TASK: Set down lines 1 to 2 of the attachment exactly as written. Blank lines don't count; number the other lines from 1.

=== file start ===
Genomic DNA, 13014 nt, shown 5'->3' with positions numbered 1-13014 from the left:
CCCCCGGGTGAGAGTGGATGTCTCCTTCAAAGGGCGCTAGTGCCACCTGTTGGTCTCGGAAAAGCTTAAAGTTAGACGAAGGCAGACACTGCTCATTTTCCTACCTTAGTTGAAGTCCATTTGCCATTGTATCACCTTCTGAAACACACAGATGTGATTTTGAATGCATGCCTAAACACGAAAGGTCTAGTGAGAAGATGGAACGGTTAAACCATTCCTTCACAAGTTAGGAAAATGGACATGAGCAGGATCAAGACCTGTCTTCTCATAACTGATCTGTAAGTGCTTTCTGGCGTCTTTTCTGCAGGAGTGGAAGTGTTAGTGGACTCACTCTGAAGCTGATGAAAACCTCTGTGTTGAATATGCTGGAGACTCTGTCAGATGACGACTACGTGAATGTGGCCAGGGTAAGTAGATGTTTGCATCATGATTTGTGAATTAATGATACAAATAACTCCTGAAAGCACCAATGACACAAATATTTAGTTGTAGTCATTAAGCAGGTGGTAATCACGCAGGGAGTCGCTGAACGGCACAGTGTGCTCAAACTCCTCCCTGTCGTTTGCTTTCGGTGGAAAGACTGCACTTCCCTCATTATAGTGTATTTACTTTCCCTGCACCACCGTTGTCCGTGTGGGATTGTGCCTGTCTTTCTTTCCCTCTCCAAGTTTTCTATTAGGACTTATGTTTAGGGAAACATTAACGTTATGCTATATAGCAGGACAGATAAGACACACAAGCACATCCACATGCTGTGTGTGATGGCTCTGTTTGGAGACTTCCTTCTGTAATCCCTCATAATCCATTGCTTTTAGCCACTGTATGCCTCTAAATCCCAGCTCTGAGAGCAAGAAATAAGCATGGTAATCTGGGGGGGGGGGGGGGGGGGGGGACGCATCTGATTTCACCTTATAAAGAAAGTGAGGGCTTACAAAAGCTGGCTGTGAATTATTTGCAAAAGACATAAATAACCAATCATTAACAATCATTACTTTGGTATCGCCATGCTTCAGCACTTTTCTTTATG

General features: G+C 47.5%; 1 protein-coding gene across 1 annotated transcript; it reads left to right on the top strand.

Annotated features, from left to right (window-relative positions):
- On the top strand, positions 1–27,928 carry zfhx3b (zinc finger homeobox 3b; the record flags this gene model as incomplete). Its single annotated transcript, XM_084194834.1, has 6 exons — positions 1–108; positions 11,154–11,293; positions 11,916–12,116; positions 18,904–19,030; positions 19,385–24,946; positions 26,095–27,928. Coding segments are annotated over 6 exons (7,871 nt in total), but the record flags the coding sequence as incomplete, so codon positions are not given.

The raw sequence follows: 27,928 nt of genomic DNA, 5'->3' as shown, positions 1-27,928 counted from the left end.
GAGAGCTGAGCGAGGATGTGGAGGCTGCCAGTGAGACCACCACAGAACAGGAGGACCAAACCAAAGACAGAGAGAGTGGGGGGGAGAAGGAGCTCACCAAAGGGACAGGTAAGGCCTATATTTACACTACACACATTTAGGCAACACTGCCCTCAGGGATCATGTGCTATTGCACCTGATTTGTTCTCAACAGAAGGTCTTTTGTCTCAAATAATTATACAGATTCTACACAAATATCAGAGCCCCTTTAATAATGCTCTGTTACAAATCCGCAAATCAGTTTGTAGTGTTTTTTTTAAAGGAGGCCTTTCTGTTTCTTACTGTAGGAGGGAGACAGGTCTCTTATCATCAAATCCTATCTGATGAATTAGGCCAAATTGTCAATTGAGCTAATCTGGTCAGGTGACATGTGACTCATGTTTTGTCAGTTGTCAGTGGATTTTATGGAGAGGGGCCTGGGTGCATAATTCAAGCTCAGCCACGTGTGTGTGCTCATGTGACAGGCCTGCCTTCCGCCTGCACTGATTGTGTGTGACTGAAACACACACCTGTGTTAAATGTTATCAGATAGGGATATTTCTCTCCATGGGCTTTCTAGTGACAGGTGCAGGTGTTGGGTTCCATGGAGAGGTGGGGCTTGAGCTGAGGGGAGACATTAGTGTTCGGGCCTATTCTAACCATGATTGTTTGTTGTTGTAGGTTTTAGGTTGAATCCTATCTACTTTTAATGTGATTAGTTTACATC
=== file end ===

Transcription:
Genomic DNA, 13014 nt, shown 5'->3' with positions numbered 1-13014 from the left:
CCCCCGGGTGAGAGTGGATGTCTCCTTCAAAGGGCGCTAGTGCCACCTGTTGGTCTCGGAAAAGCTTAAAGTTAGACGAAGGCAGACACTGCTCATTTTCCTACCTTAGTTGAAGTCCATTTGCCATTGTATCACCTTCTGAAACACACAGATGTGATTTTGAATGCATGCCTAAACACGAAAGGTCTAGTGAGAAGATGGAACGGTTAAACCATTCCTTCACAAGTTAGGAAAATGGACATGAGCAGGATCAAGACCTGTCTTCTCATAACTGATCTGTAAGTGCTTTCTGGCGTCTTTTCTGCAGGAGTGGAAGTGTTAGTGGACTCACTCTGAAGCTGATGAAAACCTCTGTGTTGAATATGCTGGAGACTCTGTCAGATGACGACTACGTGAATGTGGCCAGGGTAAGTAGATGTTTGCATCATGATTTGTGAATTAATGATACAAATAACTCCTGAAAGCACCAATGACACAAATATTTAGTTGTAGTCATTAAGCAGGTGGTAATCACGCAGGGAGTCGCTGAACGGCACAGTGTGCTCAAACTCCTCCCTGTCGTTTGCTTTCGGTGGAAAGACTGCACTTCCCTCATTATAGTGTATTTACTTTCCCTGCACCACCGTTGTCCGTGTGGGATTGTGCCTGTCTTTCTTTCCCTCTCCAAGTTTTCTATTAGGACTTATGTTTAGGGAAACATTAACGTTATGCTATATAGCAGGACAGATAAGACACACAAGCACATCCACATGCTGTGTGTGATGGCTCTGTTTGGAGACTTCCTTCTGTAATCCCTCATAATCCATTGCTTTTAGCCACTGTATGCCTCTAAATCCCAGCTCTGAGAGCAAGAAATAAGCATGGTAATCTGGGGGGGGGGGGGGGGGGGGGGACGCATCTGATTTCACCTTATAAAGAAAGTGAGGGCTTACAAAAGCTGGCTGTGAATTATTTGCAAAAGACATAAATAACCAATCATTAACAATCATTACTTTGGTATCGCCATGCTTCAGCACTTTTCTTTATG